Refresher





Refresher

The GROUP BY clause can explicitly appear in a SELECT statement, as in this example:


SELECT column1 FROM Table1

  GROUP BY column1

Grouping also happens implicitly if there is a HAVING clause or a set function, as in this example:


SELECT COUNT(*) FROM Table1

  HAVING COUNT(*) = 5

In standard SQL—and with InterBase and Microsoft—a GROUP BY column may be followed by a COLLATE clause:


SELECT column1 FROM Table1

  GROUP BY column1,

           column2 COLLATE SQL_Latin1_General

In a nonstandard SQL extension supported by Ingres, Microsoft, MySQL, Oracle, and Sybase, a GROUP BY column may contain an expression:


SELECT LOWER(column1) FROM Table1

  GROUP BY LOWER(column1)

And in ANSI SQL:1999, IBM, Microsoft, and Oracle, a GROUP BY clause may contain CUBE or ROLLUP to indicate another level of grouping, like this:


SELECT column1, column2 FROM Table1

  GROUP BY CUBE (column1, column2)

The SQL Standard says that the correct name for an aggregate function is "set function," and the required set functions are AVG, COUNT, MAX, MIN, and SUM. In contrast, DBMS vendors prefer the term "aggregate function," and some provide extra built-in functions—for example, for standard deviation (STDEV) and/or variance (VAR)—in addition to the standard set functions. Some DBMSs also allow users to create their own aggregate functions. For example:


SELECT AVG(column1), STDEV(column1), UDF1(column1)

  FROM Table1

  WHERE column1 > 55

  GROUP BY column1

  ORDER BY column1

Most of the features we've mentioned are supported by most DBMSs. Figure shows the SQL Standard requirements and the level of support the Big Eight have for GROUP BY.

ANSI/DBMS GROUP BY Support
  Basic GROUP BY Expressions CREATE VIEW COLLATE Clause CUBE/ ROLLUP Max Columns Max Bytes
ANSI SQL Yes No Yes Yes Yes N/S N/S
IBM Yes No Yes No Yes >=20 254
Informix Yes No Yes No Yes >=20 >=2000
Ingres Yes Yes Yes No No >=20 >=2000
InterBase Yes No No Yes No >=20 >=2000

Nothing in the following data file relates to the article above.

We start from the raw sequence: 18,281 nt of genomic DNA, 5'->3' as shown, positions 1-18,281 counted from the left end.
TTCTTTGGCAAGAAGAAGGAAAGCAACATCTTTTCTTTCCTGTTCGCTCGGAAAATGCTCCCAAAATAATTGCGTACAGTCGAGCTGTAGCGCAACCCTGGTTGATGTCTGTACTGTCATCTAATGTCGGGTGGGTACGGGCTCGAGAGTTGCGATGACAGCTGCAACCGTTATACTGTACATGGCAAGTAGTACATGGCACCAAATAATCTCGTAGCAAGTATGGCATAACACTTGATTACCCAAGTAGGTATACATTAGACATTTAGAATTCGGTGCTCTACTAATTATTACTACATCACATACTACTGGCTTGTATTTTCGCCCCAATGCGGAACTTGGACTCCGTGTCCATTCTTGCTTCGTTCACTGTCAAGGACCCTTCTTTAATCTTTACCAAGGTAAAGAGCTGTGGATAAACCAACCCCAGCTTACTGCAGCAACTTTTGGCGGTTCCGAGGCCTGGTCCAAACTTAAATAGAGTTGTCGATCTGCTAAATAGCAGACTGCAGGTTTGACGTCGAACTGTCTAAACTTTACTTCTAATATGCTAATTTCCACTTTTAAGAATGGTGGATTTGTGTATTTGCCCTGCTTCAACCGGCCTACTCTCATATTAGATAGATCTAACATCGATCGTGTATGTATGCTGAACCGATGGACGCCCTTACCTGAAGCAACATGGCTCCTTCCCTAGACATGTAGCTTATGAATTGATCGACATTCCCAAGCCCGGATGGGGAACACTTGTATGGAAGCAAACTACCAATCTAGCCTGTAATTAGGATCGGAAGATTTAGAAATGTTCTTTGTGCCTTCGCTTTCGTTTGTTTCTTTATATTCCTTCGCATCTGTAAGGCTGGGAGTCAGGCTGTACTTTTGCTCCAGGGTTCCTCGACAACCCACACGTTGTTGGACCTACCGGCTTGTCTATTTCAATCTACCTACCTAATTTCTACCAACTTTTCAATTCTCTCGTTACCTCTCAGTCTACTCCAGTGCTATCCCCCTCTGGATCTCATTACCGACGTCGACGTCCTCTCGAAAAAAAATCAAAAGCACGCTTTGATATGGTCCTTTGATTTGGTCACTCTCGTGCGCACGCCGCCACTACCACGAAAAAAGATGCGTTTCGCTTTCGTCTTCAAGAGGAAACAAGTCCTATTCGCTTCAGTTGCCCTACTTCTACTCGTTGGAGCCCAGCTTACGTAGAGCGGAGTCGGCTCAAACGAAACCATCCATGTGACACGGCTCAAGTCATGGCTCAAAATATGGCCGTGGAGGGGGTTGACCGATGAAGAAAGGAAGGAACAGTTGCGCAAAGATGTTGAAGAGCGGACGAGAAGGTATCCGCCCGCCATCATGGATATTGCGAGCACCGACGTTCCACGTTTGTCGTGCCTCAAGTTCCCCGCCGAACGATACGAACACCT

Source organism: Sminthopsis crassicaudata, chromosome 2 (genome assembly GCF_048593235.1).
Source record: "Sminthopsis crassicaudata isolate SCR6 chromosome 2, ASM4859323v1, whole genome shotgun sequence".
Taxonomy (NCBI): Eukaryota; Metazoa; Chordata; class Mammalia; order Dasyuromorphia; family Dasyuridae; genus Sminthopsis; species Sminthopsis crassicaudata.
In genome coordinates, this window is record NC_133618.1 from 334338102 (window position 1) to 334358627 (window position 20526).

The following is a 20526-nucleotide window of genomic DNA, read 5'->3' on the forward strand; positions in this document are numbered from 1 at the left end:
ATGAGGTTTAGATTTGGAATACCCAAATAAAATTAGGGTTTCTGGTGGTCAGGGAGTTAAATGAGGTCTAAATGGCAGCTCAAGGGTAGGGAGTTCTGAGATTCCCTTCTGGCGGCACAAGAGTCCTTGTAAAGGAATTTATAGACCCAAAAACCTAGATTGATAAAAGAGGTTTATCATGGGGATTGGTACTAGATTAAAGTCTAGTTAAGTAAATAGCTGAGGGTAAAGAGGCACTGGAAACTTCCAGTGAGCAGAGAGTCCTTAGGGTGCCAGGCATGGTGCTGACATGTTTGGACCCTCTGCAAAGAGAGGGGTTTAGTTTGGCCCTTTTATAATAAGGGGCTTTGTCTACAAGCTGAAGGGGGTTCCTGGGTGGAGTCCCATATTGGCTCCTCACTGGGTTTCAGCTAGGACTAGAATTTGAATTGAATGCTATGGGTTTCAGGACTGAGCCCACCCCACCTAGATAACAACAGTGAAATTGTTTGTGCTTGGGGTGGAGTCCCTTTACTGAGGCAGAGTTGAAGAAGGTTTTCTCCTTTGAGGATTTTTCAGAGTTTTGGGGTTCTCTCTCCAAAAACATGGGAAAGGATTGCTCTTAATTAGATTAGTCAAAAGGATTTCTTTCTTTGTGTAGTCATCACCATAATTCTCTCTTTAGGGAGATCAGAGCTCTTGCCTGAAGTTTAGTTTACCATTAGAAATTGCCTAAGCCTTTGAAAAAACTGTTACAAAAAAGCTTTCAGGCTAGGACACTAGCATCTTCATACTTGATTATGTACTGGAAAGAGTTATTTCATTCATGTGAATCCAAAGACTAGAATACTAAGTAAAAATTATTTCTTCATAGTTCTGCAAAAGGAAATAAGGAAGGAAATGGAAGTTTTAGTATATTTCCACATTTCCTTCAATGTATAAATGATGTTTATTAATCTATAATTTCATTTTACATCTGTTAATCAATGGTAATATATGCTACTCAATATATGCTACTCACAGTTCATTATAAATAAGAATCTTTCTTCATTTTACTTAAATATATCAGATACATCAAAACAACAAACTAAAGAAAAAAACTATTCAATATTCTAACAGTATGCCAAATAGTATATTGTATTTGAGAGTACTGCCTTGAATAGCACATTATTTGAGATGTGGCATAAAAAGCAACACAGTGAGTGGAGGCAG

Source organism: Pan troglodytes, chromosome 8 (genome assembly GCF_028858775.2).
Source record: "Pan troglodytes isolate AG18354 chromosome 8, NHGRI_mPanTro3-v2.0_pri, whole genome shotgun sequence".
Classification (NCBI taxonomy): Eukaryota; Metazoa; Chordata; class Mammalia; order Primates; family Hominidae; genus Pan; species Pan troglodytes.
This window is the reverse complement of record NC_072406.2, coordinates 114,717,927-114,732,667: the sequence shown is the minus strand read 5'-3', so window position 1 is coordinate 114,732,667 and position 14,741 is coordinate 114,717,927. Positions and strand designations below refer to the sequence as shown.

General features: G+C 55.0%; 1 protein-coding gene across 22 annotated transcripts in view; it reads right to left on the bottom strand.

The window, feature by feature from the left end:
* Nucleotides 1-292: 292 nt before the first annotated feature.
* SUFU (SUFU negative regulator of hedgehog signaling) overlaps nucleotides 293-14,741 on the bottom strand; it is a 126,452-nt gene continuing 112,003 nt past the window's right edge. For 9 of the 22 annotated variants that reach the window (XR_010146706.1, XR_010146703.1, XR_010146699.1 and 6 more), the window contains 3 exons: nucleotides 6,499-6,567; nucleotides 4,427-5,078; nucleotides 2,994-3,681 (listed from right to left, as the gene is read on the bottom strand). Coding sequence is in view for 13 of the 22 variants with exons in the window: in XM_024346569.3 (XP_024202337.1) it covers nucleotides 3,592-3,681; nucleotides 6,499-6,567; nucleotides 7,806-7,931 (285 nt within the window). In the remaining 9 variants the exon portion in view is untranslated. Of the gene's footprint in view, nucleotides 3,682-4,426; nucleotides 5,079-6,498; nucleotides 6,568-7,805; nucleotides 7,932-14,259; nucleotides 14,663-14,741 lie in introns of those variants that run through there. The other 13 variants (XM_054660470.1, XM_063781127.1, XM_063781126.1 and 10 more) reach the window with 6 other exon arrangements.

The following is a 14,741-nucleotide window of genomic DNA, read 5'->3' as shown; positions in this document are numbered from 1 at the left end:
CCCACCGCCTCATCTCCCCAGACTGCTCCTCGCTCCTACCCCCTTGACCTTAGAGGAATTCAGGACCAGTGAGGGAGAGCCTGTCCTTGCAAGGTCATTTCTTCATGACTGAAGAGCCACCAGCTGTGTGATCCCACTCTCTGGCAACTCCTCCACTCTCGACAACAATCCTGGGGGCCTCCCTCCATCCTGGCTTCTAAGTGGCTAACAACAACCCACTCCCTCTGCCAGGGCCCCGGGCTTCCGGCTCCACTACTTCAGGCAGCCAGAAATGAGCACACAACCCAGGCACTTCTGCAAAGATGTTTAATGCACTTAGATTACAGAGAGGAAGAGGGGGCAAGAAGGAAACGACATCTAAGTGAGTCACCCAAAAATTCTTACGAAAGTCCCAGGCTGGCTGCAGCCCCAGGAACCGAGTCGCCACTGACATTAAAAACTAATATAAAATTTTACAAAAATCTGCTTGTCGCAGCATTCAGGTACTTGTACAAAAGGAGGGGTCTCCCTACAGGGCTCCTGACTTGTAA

Microsoft Yes Yes Yes Yes Yes >=20 >=2000
MySQL Yes Yes No No No >=20 >=2000
Oracle Yes Yes Yes No Yes >=20 1969
Sybase Yes Yes Yes No No >=20 >=2000

Notes on Figure:

  • Basic GROUP BY column

    This column is "Yes" if the DBMS supports basic GROUP BY syntax like:

    
    SELECT column1, MIN(column2) FROM Table1
    
      GROUP BY column1
    
    
  • Expressions column

    This column is "Yes" if the DBMS supports expressions in GROUP BY, like this:

    
    SELECT UPPER(column1) FROM Table1
    
      GROUP BY UPPER(column1)
    
    
  • CREATE VIEW column

    This column is "Yes" if the DBMS lets you put GROUP BY in a CREATE VIEW statement, like this:

    
    CREATE VIEW View1 AS
    
       SELECT column1, COUNT(column1) FROM Table1
    
         GROUP BY column1
    
    
  • COLLATE Clause column

    This column is "Yes" if the DBMS supports ANSI SQL-style COLLATE clauses, or Oracle-style NLSSORT() function calls, or a CAST to a different character set with a different collation in GROUP BY, like this:

    
    SELECT column1, MIN(column2) FROM Table1
    
      GROUP BY column1 COLLATE SQL_Latin1_General
    
    
  • CUBE/ROLLUP column

    This column is "Yes" if the DBMS supports CUBE and ROLLUP for summarizing, like this:

    
    SELECT column1, column2 FROM Table1
    
      GROUP BY CUBE (column1, column2)
    
    
  • Max Columns column

    Shows how many columns may be listed in the GROUP BY clause.

    For Sybase, our tests showed it was possible to group at least 20 columns. This differs from Sybase's response to JDBC's getMaxColumnsInGroupBy call, which returns 16.

  • Max Bytes column

    Shows the maximum allowed length, in bytes, of grouped values.


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